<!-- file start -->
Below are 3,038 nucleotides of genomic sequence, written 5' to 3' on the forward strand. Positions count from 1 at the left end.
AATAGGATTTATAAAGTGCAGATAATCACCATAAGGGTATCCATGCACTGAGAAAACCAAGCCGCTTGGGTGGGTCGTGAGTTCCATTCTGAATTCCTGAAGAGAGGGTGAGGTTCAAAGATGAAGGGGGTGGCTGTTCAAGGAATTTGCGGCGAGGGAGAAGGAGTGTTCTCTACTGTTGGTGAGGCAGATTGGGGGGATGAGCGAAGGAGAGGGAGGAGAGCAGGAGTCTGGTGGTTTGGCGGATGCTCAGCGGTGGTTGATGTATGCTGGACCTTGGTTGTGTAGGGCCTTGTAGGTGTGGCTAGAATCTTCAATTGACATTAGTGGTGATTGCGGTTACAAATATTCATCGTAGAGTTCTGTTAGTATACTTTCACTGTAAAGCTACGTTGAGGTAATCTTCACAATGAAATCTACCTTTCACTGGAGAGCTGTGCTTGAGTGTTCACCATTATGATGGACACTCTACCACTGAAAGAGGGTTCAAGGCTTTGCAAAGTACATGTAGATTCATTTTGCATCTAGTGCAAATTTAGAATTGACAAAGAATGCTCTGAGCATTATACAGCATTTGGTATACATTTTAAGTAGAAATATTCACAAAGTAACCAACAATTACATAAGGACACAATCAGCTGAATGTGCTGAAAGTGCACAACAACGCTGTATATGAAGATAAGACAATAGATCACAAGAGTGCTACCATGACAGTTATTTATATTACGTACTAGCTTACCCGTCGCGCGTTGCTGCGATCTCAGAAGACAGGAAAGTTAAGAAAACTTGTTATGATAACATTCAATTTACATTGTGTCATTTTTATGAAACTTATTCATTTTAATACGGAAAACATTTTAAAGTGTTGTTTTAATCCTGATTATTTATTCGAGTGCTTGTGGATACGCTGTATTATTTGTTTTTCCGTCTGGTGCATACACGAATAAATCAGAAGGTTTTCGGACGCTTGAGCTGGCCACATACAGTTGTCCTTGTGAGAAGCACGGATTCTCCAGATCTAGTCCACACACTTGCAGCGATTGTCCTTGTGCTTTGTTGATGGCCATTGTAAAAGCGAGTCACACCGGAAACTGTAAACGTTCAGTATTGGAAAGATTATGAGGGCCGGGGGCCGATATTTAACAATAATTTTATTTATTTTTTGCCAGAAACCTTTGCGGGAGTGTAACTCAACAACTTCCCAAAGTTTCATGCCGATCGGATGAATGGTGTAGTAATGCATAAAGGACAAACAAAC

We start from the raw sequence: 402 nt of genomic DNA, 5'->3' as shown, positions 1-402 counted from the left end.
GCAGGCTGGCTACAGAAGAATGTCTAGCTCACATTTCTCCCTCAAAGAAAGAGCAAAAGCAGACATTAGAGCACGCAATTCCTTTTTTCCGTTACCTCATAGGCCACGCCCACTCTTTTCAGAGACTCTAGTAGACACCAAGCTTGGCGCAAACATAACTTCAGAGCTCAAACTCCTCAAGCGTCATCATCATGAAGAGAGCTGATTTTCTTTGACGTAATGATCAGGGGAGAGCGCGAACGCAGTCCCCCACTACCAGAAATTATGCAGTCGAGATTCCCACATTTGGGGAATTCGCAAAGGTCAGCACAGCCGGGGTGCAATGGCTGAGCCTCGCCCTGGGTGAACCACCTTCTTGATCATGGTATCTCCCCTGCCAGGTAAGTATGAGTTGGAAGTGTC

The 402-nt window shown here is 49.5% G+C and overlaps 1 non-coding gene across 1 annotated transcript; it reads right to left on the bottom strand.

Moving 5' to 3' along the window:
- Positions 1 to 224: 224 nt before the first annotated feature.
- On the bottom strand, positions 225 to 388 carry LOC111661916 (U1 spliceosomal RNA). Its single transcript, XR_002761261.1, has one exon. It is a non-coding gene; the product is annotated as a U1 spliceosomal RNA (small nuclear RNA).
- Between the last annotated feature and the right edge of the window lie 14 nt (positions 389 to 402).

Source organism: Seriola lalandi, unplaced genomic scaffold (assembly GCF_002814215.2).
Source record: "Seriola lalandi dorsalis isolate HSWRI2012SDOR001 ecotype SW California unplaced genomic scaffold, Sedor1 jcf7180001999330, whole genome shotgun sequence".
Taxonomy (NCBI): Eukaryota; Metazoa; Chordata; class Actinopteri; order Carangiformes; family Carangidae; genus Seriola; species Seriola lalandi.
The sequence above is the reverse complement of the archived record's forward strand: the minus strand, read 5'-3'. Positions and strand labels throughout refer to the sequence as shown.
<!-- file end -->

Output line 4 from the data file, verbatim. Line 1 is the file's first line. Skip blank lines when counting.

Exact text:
GCAGGCTGGCTACAGAAGAATGTCTAGCTCACATTTCTCCCTCAAAGAAAGAGCAAAAGCAGACATTAGAGCACGCAATTCCTTTTTTCCGTTACCTCATAGGCCACGCCCACTCTTTTCAGAGACTCTAGTAGACACCAAGCTTGGCGCAAACATAACTTCAGAGCTCAAACTCCTCAAGCGTCATCATCATGAAGAGAGCTGATTTTCTTTGACGTAATGATCAGGGGAGAGCGCGAACGCAGTCCCCCACTACCAGAAATTATGCAGTCGAGATTCCCACATTTGGGGAATTCGCAAAGGTCAGCACAGCCGGGGTGCAATGGCTGAGCCTCGCCCTGGGTGAACCACCTTCTTGATCATGGTATCTCCCCTGCCAGGTAAGTATGAGTTGGAAGTGTC